Still, unless Looper thinks he cannot score a multi-year offer elsewhere, he should have had no motivation to restrict his negotiation leverage by committing to the Cardinals only.
In other words, I think the Cards were overly cautious here. Hopefully, later in the off-season, they won't end up paying as much or more for a lesser talent.
All five "NC" players – not offered. The Cardinals have absolutely no reason to offer arbitration to any of these players. If the two sides wanted to try to work out a deal, they could, but the club would not want to risk getting tied to an arbitration decision as the route to get there.
One year ago, the signing of shortstop Izturis in late November sealed the St. Louis future of 2006 World Series MVP David Eckstein. Eckstein was not offered arbitration, meaning the Cardinals waived their right for compensation when he eventually signed with Toronto. Six others, mostly role players such as Gary Bennett and Miguel Cairo, were also not offered.
The Cardinals did pick up one sandwich pick when reliever Troy Percival, a Type B free agent like Eckstein, signed with the Tampa Bay Rays prior to the arbitration offer date. As such, the Cardinals did not even have to make a decision. They were awarded the extra pick just as if they had already offered and Percival declined.
Two years ago, the Cards received a pair of draft picks when Milwaukee signed pitcher Jeff Suppan, but they did not make offers to Jason Marquis, Jeff Weaver, Preston Wilson and Ronnie Belliard. Those picks became pitchers Clayton Mortensen and David Kopp.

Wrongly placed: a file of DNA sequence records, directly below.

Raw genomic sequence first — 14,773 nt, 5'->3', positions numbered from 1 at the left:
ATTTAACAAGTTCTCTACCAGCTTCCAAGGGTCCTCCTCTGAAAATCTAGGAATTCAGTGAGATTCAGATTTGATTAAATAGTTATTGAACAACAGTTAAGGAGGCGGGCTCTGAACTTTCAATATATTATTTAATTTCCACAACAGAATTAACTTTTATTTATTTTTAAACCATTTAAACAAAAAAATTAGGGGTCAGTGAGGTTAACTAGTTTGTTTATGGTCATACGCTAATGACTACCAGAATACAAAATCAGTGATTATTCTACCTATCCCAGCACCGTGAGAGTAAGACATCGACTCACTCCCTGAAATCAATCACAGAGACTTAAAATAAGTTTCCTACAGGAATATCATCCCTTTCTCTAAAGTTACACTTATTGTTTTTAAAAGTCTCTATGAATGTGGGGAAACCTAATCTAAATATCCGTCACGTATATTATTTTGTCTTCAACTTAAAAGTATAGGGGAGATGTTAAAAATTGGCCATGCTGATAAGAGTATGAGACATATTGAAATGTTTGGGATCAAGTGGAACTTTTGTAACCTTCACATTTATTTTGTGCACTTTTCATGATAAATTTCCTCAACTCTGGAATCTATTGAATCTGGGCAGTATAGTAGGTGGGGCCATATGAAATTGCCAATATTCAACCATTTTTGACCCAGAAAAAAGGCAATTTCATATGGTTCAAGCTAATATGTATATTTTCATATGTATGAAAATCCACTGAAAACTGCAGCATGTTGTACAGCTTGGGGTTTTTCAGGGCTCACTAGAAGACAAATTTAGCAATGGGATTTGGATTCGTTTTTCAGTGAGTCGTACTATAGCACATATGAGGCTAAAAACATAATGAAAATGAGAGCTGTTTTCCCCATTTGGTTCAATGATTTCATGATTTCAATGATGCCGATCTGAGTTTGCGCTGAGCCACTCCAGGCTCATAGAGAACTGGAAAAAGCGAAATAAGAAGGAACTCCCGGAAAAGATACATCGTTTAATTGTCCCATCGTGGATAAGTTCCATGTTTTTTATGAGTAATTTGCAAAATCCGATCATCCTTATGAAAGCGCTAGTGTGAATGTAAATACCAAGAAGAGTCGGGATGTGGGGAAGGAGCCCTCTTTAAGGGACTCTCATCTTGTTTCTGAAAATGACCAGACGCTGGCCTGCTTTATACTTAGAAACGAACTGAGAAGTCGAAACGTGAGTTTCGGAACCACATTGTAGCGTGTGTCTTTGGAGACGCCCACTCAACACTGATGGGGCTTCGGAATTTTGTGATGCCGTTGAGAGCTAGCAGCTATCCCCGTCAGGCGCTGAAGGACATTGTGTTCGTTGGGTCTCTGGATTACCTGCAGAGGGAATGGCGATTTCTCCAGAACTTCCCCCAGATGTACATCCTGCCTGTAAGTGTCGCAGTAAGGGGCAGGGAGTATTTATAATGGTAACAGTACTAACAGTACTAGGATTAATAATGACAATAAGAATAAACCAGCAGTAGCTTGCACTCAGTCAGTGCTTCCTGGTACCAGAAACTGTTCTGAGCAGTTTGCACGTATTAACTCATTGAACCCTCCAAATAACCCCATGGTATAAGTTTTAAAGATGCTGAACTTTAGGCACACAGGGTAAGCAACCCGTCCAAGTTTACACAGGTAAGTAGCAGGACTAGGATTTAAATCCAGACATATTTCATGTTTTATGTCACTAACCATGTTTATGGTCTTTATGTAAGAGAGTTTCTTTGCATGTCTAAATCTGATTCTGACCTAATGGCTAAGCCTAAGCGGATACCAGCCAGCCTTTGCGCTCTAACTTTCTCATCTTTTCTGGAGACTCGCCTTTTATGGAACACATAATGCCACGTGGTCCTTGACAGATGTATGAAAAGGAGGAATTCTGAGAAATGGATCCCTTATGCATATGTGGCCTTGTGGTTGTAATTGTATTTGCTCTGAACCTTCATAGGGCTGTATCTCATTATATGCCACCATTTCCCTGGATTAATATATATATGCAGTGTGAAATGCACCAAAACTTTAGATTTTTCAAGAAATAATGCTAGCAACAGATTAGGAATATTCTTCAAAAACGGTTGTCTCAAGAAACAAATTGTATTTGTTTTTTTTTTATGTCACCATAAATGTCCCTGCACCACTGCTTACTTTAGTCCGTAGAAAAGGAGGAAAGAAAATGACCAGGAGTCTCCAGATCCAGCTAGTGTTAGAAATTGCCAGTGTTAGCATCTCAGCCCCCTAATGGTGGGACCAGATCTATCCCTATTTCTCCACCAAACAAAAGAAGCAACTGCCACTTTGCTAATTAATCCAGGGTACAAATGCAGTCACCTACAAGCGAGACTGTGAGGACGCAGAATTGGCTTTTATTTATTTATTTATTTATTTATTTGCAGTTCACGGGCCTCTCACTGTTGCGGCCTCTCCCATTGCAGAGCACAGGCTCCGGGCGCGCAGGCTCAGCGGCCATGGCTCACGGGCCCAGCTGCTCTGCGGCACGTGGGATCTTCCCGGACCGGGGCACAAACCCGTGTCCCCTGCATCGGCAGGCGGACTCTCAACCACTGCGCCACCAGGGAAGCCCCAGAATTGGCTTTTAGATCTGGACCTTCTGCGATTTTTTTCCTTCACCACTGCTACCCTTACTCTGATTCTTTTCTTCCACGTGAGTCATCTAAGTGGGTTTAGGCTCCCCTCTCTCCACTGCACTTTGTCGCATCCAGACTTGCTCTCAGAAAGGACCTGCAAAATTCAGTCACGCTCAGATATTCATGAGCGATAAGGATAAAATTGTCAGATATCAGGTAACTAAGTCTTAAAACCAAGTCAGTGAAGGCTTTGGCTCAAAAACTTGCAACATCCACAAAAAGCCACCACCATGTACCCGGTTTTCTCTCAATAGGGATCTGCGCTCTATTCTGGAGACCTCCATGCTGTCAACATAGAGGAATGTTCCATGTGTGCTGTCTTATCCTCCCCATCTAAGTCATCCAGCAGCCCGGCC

The next batch
The next key off-season deadline is coming in 11 days. Eight Cardinals major leaguers that have accrued from just short of three years up to six years of Major League service time are not yet eligible for free agency. They do have some leverage, however.
The Cardinals control their rights for at least next season if the club offers arbitration by December 12, but if the two sides cannot agree on a contract amount for 2008, the player has the right to take the club to arbitration.
Even if the club might want the player back, the Collective Bargaining Agreement ensures a player must make at least 80% of his previous year's salary. Instead the team non-tenders the player and may try to re-sign him later at a lower rate with no restrictions.
These eight are as follows:
|Arbitration eligible||Pos||Service time|
In an upcoming article, I will project what may happen to these eight. Repeaters from last season are Wellemeyer, Miles and Ankiel. All three signed prior to arbitration, however. So did arbitration-eligible catcher Yadier Molina and starting pitcher Adam Wainwright, each of whom inked long-term deals several years prior to being eligible for free agency.
Brian Walton can be reached via email at firstname.lastname@example.org.